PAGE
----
May 29, 2019
Showing how a measure for one period compares with a previous period is a common need in data visualization. Here’s an example from one of the dashboards featured in The Big Book of Dashboards.
Figure 1 — “Ranking by now, comparing with then” dashboard from The Big Book of Dashboards.
Let’s focus on the bar chart that makes up the left side of the dashboard. It’s easy to rank and compare the length of the bars (the current period) and see which bars are greater than or less than the previous period (the vertical lines).
Figure 2 — It’s easy to compare the bars with each other as well as the bars with the vertical lines.
Are bars and vertical lines the best way to show the data?
Bars and vertical lines play into visual perception strengths; i.e., comparing length and position from a common baseline, but is there a way to play into these same strengths and have a viz that isn’t quite so, well, “heavy,” as the bars require a lot of ink?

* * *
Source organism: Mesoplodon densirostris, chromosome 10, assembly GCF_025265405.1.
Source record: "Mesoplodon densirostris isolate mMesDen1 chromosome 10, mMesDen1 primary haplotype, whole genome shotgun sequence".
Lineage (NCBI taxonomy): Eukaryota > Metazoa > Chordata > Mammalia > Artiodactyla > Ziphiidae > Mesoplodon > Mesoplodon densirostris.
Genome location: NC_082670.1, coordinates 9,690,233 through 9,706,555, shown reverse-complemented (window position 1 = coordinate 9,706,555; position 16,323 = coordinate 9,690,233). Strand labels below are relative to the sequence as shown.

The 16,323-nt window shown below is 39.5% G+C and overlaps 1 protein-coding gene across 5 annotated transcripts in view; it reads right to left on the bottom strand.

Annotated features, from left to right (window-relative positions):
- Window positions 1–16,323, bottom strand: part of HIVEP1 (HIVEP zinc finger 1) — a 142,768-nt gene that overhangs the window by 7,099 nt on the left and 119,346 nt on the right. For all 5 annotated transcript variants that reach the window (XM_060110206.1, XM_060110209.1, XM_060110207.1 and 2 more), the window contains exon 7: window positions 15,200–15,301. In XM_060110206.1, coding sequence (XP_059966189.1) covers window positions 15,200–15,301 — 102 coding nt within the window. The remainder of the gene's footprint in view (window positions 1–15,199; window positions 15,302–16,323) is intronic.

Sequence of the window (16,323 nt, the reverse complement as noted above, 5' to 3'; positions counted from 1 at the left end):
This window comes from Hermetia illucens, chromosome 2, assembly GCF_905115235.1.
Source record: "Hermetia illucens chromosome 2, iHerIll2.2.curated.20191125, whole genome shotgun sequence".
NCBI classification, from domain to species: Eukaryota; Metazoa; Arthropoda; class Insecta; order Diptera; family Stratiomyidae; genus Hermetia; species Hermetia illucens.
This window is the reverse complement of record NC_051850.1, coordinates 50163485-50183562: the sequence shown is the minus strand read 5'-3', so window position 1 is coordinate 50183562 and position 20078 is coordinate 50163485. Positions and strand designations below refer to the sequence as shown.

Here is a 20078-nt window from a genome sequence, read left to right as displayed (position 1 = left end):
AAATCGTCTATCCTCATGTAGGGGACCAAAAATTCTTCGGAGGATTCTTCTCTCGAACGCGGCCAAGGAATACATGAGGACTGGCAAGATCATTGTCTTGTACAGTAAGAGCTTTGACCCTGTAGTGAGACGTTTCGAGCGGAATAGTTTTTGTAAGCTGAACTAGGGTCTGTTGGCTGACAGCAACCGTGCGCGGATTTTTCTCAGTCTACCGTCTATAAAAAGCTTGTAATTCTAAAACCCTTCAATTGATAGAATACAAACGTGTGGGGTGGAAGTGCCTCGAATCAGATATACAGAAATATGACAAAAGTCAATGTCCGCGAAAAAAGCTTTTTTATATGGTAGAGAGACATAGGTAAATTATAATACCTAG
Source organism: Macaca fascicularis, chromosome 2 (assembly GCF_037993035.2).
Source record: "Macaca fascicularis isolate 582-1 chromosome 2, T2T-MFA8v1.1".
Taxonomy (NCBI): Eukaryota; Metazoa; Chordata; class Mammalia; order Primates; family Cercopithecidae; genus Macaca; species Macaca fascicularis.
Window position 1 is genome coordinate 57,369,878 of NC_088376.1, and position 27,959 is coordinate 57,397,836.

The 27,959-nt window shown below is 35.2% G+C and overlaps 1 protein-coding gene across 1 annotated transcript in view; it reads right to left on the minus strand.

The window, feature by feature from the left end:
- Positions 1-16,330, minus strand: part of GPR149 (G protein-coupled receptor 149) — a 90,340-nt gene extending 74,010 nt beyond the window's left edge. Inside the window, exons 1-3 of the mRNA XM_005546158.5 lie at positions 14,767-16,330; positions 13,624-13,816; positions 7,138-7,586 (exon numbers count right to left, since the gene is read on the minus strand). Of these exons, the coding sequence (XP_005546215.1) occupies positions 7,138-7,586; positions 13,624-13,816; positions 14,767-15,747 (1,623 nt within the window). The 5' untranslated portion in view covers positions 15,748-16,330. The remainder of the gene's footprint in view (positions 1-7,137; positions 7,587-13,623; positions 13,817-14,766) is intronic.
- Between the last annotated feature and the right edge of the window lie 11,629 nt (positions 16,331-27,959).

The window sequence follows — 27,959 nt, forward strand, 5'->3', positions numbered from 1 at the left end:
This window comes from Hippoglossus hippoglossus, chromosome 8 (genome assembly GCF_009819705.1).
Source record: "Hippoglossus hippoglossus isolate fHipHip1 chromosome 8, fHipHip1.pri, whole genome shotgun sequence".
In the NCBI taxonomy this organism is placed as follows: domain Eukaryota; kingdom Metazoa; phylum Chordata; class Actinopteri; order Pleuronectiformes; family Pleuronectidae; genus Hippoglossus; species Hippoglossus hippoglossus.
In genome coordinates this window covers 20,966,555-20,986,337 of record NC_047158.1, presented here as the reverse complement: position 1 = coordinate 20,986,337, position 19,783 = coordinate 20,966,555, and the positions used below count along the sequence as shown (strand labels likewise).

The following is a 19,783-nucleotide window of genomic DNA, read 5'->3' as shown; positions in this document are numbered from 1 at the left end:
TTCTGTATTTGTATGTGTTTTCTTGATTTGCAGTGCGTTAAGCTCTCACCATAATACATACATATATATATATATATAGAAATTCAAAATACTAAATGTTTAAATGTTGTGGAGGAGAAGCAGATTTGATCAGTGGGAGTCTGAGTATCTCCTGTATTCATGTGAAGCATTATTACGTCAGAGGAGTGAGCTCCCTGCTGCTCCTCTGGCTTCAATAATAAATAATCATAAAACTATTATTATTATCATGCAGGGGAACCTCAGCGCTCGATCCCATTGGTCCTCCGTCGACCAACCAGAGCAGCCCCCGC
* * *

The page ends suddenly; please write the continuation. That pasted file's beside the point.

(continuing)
Here’s the same data presented as a distributed slope graph.
Figure 3 — Distributed slope graph.
This works in that is plays into strengths (position from a common baseline). While I would not describe this chart as “heavy” it does take up a LOT of screen real estate.
How about a gap chart?
I’ve become a big fan of this chart type (also called a barbell chart, dumbbell chart, and connected dot plot).
Figure 4 — a Gap Chart. I’m a big fan of this way to compare two or three items (in this case just two).
Can you see where the big gaps are? Can you see where this period (dark blue) is ahead / behind the previous period (gray)?
I have no problem with this, but many of my workshop attendees do. That is, the “is this more or smaller than last period, and by how much” isn’t as easy for them to read as I thought it would be.
How should I address this, outside of reverting to the bars and vertical lines? I can try to educate my audience, or see if there is a way to modify the chart so that my audience just “gets” it.
Say hello to the Comet chart